A shepherd after the heart of God has a heart sufficiently free to set aside his own concerns. He does not live by calculating his gains or how long he has worked: he is not an accountant of the Spirit, but a Good Samaritan who seeks out those in need. For the flock he is a shepherd, not an inspector, and he devotes himself to the mission not fifty or sixty percent, but with all he has. In seeking, he finds, and he finds because he takes risks. He does not stop when disappointed and he does not yield to weariness. Indeed, he is stubborn in doing good, anointed with the divine obstinacy that loses sight of no one. Not only does he keep his doors open, but he also goes to seek out those who no longer wish to enter them. Like every good Christian, and as an example for every Christian, he constantly goes out of himself. The epicentre of his heart is outside of himself. He is not drawn by his own “I”, but by the “Thou” of God and by the “we” of other men and women.
Include. Christ loves and knows his sheep. He gives his life for them, and no one is a stranger to him (cf. Jn 10:11-14). His flock is his family and his life. He is not a boss to feared by his flock, but a shepherd who walks alongside them and calls them by name (cf. Jn 10:3-4). He wants to gather the sheep that are not yet of his fold (cf. Jn 10:16).
So it is also with the priest of Christ. He is anointed for his people, not to choose his own projects but to be close to the real men and women whom God has entrusted to him. No one is excluded from his heart, his prayers or his smile. With a father’s loving gaze and heart, he welcomes and includes everyone, and if at times he has to correct, it is to draw people closer. He stands apart from no one, but is always ready to dirty his hands. As a minister of the communion that he celebrates and lives, he does not await greetings and compliments from others, but is the first to reach out, rejecting gossip, judgements and malice. He listens patiently to the problems of his people and accompanies them, sowing God’s forgiveness with generous compassion. He does not scold those who wander off or lose their way, but is always ready to bring them back and to resolve difficulties and disagreements.
Rejoice. God is “full of joy” (cf. Lk 15:5). His joy is born of forgiveness, of life risen and renewed, of prodigal children who breathe once more the sweet air of home. The joy of Jesus the Good Shepherd is not a joy for himself alone, but a joy for others and with others, the true joy of love.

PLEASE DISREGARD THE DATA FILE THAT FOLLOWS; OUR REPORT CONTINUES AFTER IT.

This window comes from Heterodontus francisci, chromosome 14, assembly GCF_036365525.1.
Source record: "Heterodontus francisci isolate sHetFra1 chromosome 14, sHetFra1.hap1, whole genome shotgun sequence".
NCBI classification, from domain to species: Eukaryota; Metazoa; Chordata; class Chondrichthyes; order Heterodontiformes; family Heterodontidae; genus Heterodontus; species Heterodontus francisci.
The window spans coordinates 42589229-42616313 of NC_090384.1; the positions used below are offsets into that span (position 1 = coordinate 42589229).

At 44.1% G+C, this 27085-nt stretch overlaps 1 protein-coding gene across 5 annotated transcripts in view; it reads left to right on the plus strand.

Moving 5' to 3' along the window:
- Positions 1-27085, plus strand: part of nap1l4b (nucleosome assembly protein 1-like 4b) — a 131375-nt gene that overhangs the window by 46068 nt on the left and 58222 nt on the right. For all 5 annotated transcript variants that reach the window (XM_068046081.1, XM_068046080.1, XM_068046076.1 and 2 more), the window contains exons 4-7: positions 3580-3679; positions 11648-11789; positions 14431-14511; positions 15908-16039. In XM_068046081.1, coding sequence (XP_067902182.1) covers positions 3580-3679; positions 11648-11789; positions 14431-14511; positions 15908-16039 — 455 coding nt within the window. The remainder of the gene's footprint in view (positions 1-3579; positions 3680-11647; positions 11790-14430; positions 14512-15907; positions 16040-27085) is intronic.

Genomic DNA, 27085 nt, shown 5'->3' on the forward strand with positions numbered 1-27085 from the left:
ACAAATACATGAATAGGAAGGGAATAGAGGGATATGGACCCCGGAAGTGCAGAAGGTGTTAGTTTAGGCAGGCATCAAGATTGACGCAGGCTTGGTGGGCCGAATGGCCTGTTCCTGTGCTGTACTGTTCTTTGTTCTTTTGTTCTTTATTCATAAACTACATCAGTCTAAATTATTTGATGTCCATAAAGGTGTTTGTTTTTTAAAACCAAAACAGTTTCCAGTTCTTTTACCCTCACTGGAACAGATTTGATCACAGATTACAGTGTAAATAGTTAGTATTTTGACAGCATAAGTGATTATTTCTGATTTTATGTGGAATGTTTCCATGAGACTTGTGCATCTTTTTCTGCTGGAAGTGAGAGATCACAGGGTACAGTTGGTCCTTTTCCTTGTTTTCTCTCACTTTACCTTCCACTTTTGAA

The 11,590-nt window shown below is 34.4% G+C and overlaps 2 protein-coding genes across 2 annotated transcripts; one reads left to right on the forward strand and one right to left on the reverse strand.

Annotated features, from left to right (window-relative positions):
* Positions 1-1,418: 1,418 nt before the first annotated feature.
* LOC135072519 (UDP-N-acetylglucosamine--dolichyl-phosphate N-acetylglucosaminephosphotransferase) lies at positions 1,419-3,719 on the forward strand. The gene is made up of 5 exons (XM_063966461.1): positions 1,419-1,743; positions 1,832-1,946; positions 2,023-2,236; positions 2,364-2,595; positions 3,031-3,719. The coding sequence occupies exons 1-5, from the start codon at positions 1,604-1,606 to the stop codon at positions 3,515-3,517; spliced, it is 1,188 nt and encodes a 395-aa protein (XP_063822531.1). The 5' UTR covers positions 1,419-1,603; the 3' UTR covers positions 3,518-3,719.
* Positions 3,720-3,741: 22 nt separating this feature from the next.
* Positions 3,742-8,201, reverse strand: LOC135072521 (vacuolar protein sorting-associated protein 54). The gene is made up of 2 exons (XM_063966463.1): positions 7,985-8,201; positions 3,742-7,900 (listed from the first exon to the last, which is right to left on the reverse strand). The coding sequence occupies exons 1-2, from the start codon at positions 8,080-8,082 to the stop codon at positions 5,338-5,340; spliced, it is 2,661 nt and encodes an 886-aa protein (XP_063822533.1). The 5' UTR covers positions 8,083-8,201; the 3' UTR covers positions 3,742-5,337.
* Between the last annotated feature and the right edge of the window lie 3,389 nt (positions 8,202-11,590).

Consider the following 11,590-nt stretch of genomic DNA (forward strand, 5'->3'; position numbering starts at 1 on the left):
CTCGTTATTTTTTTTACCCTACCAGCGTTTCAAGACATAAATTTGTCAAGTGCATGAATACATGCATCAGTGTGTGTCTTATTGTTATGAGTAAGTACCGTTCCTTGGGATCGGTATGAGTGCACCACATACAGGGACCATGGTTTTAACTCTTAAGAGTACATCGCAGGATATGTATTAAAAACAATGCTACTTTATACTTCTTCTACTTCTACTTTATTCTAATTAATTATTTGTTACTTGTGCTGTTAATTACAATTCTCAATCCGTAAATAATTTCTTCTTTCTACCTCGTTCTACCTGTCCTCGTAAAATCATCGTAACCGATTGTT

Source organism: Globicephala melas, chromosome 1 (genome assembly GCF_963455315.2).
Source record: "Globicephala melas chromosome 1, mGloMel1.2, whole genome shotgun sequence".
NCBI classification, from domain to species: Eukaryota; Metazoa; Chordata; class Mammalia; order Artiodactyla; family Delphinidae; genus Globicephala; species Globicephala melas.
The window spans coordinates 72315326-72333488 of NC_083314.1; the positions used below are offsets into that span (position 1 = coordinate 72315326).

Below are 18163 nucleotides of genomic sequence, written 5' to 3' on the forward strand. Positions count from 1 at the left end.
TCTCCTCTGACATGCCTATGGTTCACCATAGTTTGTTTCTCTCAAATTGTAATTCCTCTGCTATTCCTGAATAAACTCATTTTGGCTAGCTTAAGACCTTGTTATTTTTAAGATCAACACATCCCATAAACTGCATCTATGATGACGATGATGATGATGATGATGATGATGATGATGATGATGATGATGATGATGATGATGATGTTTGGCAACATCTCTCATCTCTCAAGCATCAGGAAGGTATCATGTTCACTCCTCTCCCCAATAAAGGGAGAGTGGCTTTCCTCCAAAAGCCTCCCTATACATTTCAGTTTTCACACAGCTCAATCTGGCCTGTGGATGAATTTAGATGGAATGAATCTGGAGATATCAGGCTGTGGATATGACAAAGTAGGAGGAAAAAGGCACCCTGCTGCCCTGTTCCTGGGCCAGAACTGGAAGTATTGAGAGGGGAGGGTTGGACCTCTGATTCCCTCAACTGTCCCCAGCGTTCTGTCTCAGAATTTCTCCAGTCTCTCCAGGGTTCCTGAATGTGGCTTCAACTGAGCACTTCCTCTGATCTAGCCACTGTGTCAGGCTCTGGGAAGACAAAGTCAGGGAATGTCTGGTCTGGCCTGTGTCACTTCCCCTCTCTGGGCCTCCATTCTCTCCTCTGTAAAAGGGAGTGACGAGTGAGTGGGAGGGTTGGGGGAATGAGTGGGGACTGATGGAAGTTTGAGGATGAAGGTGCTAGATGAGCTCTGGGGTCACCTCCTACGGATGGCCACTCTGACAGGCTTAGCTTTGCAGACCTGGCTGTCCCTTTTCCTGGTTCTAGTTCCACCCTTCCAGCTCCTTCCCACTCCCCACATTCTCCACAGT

This is also the joy of the priest. He is changed by the mercy that he freely gives. In prayer he discovers God’s consolation and realizes that nothing is more powerful than his love. He thus experiences inner peace, and is happy to be a channel of mercy, to bring men and women closer to the Heart of God. Sadness for him is not the norm, but only a step along the way; harshness is foreign to him, because he is a shepherd after the meek Heart of God.
Dear priests, in the Eucharistic celebration we rediscover each day our identity as shepherds. In every Mass, may we truly make our own Christ’s words: “This is my body, which is given up for you”.
This is the meaning of our life; with these words, in a real way we can daily renew the promises we made at our priestly ordination. I thank all of you for saying “yes” to giving your life in union with Jesus: for in this is found the pure source of our joy.

Hats Off to Our Kindergarten Graduates & Their Fabulous Teacher, Amanda Tessier

Kindergarten Graduation 2016

Kindergarten Graduation 2016

FullSizeRender (19)

FullSizeRender (18)

On June 2nd, St. John’s School celebrated a “graduation” ceremony, complete with hats and gowns, a cake and punch and parents and grandparents in attendance.

Thank you to their teacher, Amanda Tessier, for the beautiful ceremony, tables and memorabilia she created for each child.  More importantly, thank you for the gift you are to St. John’s School.